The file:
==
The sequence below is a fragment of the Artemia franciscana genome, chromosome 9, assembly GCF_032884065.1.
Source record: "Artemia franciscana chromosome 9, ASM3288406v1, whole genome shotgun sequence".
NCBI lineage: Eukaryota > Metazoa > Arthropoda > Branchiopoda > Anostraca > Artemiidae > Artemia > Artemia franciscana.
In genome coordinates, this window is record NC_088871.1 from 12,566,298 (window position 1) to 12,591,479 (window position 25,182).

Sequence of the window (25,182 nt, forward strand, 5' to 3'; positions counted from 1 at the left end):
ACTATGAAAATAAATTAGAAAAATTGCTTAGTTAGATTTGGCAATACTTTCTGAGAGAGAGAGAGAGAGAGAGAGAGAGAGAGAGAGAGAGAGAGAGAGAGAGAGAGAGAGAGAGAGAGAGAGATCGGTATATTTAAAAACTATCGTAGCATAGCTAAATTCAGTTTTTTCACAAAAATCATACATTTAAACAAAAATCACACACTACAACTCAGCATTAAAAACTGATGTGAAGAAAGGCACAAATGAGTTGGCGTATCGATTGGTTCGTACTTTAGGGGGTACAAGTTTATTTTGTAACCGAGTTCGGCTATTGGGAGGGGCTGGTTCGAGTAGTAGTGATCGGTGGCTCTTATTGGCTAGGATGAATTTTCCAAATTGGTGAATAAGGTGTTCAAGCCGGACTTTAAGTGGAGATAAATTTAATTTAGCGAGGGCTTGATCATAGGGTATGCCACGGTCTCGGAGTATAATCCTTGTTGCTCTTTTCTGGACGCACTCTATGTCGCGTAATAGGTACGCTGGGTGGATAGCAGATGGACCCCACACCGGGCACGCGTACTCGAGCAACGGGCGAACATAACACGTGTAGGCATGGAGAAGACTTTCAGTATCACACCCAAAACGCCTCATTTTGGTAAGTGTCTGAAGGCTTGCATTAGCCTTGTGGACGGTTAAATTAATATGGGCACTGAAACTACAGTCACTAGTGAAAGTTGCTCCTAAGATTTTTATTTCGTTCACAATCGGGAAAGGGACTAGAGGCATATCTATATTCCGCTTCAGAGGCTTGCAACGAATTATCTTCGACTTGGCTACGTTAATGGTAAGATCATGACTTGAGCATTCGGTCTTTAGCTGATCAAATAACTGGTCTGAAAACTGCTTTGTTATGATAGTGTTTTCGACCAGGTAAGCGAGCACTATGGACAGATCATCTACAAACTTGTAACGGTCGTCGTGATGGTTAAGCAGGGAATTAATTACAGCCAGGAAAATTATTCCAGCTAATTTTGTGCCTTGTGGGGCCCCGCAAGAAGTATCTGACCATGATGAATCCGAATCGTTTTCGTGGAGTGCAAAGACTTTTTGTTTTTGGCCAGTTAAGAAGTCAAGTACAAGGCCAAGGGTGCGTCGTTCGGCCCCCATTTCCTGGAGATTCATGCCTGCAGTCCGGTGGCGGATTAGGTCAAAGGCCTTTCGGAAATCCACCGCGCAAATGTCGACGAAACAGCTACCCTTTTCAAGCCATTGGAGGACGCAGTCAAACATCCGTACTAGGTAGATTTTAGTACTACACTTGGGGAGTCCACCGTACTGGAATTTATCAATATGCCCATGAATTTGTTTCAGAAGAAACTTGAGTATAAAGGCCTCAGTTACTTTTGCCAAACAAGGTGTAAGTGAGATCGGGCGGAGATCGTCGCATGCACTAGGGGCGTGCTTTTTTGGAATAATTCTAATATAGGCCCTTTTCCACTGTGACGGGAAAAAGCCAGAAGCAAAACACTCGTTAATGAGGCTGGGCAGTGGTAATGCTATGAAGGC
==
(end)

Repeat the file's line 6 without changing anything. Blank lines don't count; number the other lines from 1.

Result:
ACTATGAAAATAAATTAGAAAAATTGCTTAGTTAGATTTGGCAATACTTTCTGAGAGAGAGAGAGAGAGAGAGAGAGAGAGAGAGAGAGAGAGAGAGAGAGAGAGAGAGAGAGAGAGAGAGAGATCGGTATATTTAAAAACTATCGTAGCATAGCTAAATTCAGTTTTTTCACAAAAATCATACATTTAAACAAAAATCACACACTACAACTCAGCATTAAAAACTGATGTGAAGAAAGGCACAAATGAGTTGGCGTATCGATTGGTTCGTACTTTAGGGGGTACAAGTTTATTTTGTAACCGAGTTCGGCTATTGGGAGGGGCTGGTTCGAGTAGTAGTGATCGGTGGCTCTTATTGGCTAGGATGAATTTTCCAAATTGGTGAATAAGGTGTTCAAGCCGGACTTTAAGTGGAGATAAATTTAATTTAGCGAGGGCTTGATCATAGGGTATGCCACGGTCTCGGAGTATAATCCTTGTTGCTCTTTTCTGGACGCACTCTATGTCGCGTAATAGGTACGCTGGGTGGATAGCAGATGGACCCCACACCGGGCACGCGTACTCGAGCAACGGGCGAACATAACACGTGTAGGCATGGAGAAGACTTTCAGTATCACACCCAAAACGCCTCATTTTGGTAAGTGTCTGAAGGCTTGCATTAGCCTTGTGGACGGTTAAATTAATATGGGCACTGAAACTACAGTCACTAGTGAAAGTTGCTCCTAAGATTTTTATTTCGTTCACAATCGGGAAAGGGACTAGAGGCATATCTATATTCCGCTTCAGAGGCTTGCAACGAATTATCTTCGACTTGGCTACGTTAATGGTAAGATCATGACTTGAGCATTCGGTCTTTAGCTGATCAAATAACTGGTCTGAAAACTGCTTTGTTATGATAGTGTTTTCGACCAGGTAAGCGAGCACTATGGACAGATCATCTACAAACTTGTAACGGTCGTCGTGATGGTTAAGCAGGGAATTAATTACAGCCAGGAAAATTATTCCAGCTAATTTTGTGCCTTGTGGGGCCCCGCAAGAAGTATCTGACCATGATGAATCCGAATCGTTTTCGTGGAGTGCAAAGACTTTTTGTTTTTGGCCAGTTAAGAAGTCAAGTACAAGGCCAAGGGTGCGTCGTTCGGCCCCCATTTCCTGGAGATTCATGCCTGCAGTCCGGTGGCGGATTAGGTCAAAGGCCTTTCGGAAATCCACCGCGCAAATGTCGACGAAACAGCTACCCTTTTCAAGCCATTGGAGGACGCAGTCAAACATCCGTACTAGGTAGATTTTAGTACTACACTTGGGGAGTCCACCGTACTGGAATTTATCAATATGCCCATGAATTTGTTTCAGAAGAAACTTGAGTATAAAGGCCTCAGTTACTTTTGCCAAACAAGGTGTAAGTGAGATCGGGCGGAGATCGTCGCATGCACTAGGGGCGTGCTTTTTTGGAATAATTCTAATATAGGCCCTTTTCCACTGTGACGGGAAAAAGCCAGAAGCAAAACACTCGTTAATGAGGCTGGGCAGTGGTAATGCTATGAAGGC